Recently I heard the climate scientist James Hansen speak at the “On Earth as it is in Heaven” conference of the Orthodox Fellowship of the Transfiguration, in Washington, DC, at St. Sophia Greek Orthodox Cathedral’s education building. Hansen’s case for a “fee and dividend” carbon tax struck me unexpectedly as reflecting aspects of geo-libertarianism or geonomics, less than a household name but an important alternative approach for environmentalism in the twenty-first century. His plan involves fining production and importation of carbon-based fuel, progressively by volume, and distributing the proceeds directly to all U.S. citizens as a dividend, which could be used for any purpose, although presumably helping to support markets for alternative energy sources. The dividend would be a bit like that received by Alaskan citizens from oil.
The basic idea behind geo-libertarianism, which shadows Hansen’s proposal in part, is that natural resources are a gift and a common heritage, and not an individual possession or creation. Geo-libertarianism seeks to tax revenues from unearned “rent” due to increases in market value of unmanufactured natural resources ranging from land to energy, while leaving wealth otherwise produced by labor, entrepreneurship, and creativity untaxed as much as possible.
Significantly for Orthodox Christians and others, this approach reflects biblical principles of land ownership, which centered on a sense of the land as a gift from God, given for the temporary use of humans in their lifespans, who bear an obligation both to God and to past and future generations, as scholarship by Ellen Davies of the Duke Divinity School on biblical agrarianism has shown. This was seen in the Jubilee years in the Old Testament, the sense of land ownership revolving around extended family networks of tribes, and in Jesus’ parables regarding material riches. Thus the approach relates to the Orthodox philosopher David Bentley Hart’s half-joking advocacy for a political philosophy based on “exactingly close readings of The Compleat Angler and The Wind in the Willows.”
Moreover, geo-libertarianism operates outside the usual US political binaries, incorporating aspects of free-market principles as well as environmentalism, usually associated today with right-wing and left-wing positions respectively. It does this by opening a way to assign cost based on market functions for environmental impacts otherwise difficult to assess, and to do so in a way that encourages what the philosopher Roger Scruton has called oikophilia or “love of home” as a prime motivator for environmental care. Geo-libertarianism does so by supporting what Scruton describes in his book Green Philosophy as a necessary culture of aesthetic appreciation and piety for the earth as a shared gift. This involves not constructing earth as an object for utilitarian uses by government or corporations, but experiencing her shared relationships in effect as a household gift economy, based on impulses of human community deeper than either government fiat or market forces. Thus, although a conservative Anglican thinker and American Enterprise Institute fellow, Scruton in his book like Hansen supports a carbon tax, but one based in a national culture of oikophilia, rather than in global approaches based in technocracy, which he sees as ultimately ineffective on environmental issues and deleterious to human community and culture.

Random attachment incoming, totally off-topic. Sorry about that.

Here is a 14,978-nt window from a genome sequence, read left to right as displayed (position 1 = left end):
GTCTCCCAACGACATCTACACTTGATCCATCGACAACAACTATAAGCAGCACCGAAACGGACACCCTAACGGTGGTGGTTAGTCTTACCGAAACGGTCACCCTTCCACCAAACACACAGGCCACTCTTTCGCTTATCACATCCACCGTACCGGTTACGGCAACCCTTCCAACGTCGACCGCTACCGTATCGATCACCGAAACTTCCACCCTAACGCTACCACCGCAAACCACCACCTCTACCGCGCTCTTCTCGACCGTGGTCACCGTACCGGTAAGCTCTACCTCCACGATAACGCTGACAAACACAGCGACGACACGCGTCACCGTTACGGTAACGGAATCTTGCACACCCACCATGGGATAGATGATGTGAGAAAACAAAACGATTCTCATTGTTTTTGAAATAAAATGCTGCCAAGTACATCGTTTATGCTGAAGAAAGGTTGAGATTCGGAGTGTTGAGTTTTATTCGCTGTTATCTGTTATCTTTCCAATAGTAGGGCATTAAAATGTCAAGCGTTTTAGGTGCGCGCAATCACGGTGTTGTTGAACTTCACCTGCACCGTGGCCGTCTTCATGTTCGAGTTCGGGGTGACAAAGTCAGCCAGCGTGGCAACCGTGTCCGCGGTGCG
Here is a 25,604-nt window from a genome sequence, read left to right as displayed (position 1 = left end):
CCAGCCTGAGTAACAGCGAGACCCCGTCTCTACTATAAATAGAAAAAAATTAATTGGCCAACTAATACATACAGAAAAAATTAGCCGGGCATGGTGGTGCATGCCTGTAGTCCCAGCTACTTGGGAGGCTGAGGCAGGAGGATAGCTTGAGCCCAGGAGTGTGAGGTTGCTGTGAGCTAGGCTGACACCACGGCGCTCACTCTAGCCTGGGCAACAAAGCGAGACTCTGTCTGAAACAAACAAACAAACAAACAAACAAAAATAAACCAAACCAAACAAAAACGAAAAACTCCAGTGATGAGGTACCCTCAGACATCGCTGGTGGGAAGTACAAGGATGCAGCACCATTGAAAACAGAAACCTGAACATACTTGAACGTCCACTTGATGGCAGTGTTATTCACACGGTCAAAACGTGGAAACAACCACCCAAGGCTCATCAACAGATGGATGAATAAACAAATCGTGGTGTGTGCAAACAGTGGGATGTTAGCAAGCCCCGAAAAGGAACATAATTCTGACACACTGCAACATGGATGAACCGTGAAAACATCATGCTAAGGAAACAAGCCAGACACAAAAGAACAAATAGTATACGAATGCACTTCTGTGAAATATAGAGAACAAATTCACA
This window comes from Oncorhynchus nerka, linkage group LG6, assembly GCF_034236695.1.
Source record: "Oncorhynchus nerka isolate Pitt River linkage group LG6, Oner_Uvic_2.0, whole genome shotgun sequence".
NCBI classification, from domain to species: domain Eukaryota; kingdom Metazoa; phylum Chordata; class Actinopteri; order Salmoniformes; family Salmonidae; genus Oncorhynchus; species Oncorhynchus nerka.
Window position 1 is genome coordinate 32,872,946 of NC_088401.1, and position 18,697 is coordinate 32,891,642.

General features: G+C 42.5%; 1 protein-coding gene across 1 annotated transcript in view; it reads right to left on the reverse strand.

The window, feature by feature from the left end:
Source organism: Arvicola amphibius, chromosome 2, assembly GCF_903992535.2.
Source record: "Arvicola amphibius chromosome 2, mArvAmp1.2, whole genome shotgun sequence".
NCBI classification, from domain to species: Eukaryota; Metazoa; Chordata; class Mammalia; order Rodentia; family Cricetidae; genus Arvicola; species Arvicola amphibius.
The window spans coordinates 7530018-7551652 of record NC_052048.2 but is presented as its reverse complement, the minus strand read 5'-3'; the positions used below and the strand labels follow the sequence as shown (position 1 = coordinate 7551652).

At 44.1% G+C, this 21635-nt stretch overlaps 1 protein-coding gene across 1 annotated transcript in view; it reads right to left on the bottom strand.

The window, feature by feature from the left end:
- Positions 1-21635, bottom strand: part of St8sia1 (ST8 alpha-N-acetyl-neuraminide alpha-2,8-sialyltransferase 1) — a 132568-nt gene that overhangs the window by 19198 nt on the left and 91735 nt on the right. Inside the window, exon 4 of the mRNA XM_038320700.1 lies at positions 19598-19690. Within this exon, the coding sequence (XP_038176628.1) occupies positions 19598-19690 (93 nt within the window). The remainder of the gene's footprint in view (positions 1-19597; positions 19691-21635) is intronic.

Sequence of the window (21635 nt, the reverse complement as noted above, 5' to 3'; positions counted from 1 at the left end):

Across the political spectrum. geo-libertarianism also affords adaptations or intriguing echoes not only of Henry George’s populist “geoism” from the 19th century, but of both Thomas Payne’s revolutionary Citizen’s Dividend and the French Physiocrats’ Confucian-influenced thought from the 18th century (the latter having left a legacy at French Azilum near here in the Susquehanna Valley), as well as the goals of tariff-based industrial policy advocated by some paleo-conservatives, libertarian approaches to natural resources of the Property and Environment Research Center, and the ecological economics of Herman Daly associated with the Green movement and American Left. The libertarian economist Fred E. Foldvary has been a prime academic advocate of geo-libertarianism (which he refers to as “geonomics”), although his work has drawn fire from less environmentally centered free-market advocates.
At the time of the DC conference, I had just mentioned geo-libertarianism in a review of a new book on Orthodoxy and the environment, Creation and the Heart of Man: An Orthodox Christian Perspective on Environmentalism by Fr. Michael Butler and Andrew P. Morriss. The new book offers an excellent discussion of patristic cosmology, and stresses the incompatibility of Orthodox spiritual practice with statist-centered technocratic approaches to environmental problems. Yet the volume, published by the conservative Acton Institute, is but one of three significant new publications on the topic in 2013. The other two, more substantial volumes in terms of range and length and depth of critique of modernity, include Bruce V. Foltz’s superb Byzantine-centered intellectual and cultural history The Noetics of Nature: Environmental Philosophy and the Holy Beauty of the Visible, and the magisterial anthology edited by Fr. John Chryssavgis and Foltz, Toward an Ecology of Transfiguration: Orthodox Christian Perspectives on Environment, Creation, and Nature, both published by Fordham University Press. These three valuable studies, all with different emphases, seek to bring incarnational Orthodox Christian pansemiotics to bear on our current environmental predicaments, and should be read together by those with a serious interest in the topic. While geo-libertarianism is not specifically mentioned in any one of the books, it lends itself to the range of Orthodox Christian approaches addressed in all three. It provides a distinctive way to relate biblical traditions to environmental policy today.